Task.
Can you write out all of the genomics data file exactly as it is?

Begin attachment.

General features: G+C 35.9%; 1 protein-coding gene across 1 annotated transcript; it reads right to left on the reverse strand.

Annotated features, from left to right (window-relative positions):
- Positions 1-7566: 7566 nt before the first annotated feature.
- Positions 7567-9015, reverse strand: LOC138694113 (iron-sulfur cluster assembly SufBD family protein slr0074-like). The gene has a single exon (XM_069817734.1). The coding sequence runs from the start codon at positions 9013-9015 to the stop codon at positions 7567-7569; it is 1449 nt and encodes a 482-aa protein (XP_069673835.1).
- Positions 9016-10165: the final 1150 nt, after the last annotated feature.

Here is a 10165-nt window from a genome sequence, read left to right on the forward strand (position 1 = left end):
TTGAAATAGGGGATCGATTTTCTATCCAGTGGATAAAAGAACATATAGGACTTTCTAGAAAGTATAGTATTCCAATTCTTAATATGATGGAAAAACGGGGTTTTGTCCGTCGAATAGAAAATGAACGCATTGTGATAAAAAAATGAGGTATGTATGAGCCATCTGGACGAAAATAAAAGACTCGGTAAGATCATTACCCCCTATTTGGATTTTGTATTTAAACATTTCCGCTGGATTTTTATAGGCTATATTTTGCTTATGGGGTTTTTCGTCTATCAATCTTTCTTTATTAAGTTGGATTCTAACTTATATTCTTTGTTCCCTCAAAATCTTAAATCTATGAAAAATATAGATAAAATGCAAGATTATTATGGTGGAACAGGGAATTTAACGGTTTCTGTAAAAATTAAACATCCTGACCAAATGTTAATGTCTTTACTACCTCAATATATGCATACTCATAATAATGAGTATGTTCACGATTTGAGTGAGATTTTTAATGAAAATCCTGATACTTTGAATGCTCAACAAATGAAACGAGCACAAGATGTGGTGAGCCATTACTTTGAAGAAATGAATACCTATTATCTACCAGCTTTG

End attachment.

General features: G+C 35.9%; 1 protein-coding gene across 1 annotated transcript; it reads right to left on the reverse strand.

Annotated features, from left to right (window-relative positions):
- Positions 1-7566: 7566 nt before the first annotated feature.
- Positions 7567-9015, reverse strand: LOC138694113 (iron-sulfur cluster assembly SufBD family protein slr0074-like). The gene has a single exon (XM_069817734.1). The coding sequence runs from the start codon at positions 9013-9015 to the stop codon at positions 7567-7569; it is 1449 nt and encodes a 482-aa protein (XP_069673835.1).
- Positions 9016-10165: the final 1150 nt, after the last annotated feature.

Here is a 10165-nt window from a genome sequence, read left to right on the forward strand (position 1 = left end):
TTGAAATAGGGGATCGATTTTCTATCCAGTGGATAAAAGAACATATAGGACTTTCTAGAAAGTATAGTATTCCAATTCTTAATATGATGGAAAAACGGGGTTTTGTCCGTCGAATAGAAAATGAACGCATTGTGATAAAAAAATGAGGTATGTATGAGCCATCTGGACGAAAATAAAAGACTCGGTAAGATCATTACCCCCTATTTGGATTTTGTATTTAAACATTTCCGCTGGATTTTTATAGGCTATATTTTGCTTATGGGGTTTTTCGTCTATCAATCTTTCTTTATTAAGTTGGATTCTAACTTATATTCTTTGTTCCCTCAAAATCTTAAATCTATGAAAAATATAGATAAAATGCAAGATTATTATGGTGGAACAGGGAATTTAACGGTTTCTGTAAAAATTAAACATCCTGACCAAATGTTAATGTCTTTACTACCTCAATATATGCATACTCATAATAATGAGTATGTTCACGATTTGAGTGAGATTTTTAATGAAAATCCTGATACTTTGAATGCTCAACAAATGAAACGAGCACAAGATGTGGTGAGCCATTACTTTGAAGAAATGAATACCTATTATCTACCAGCTTTG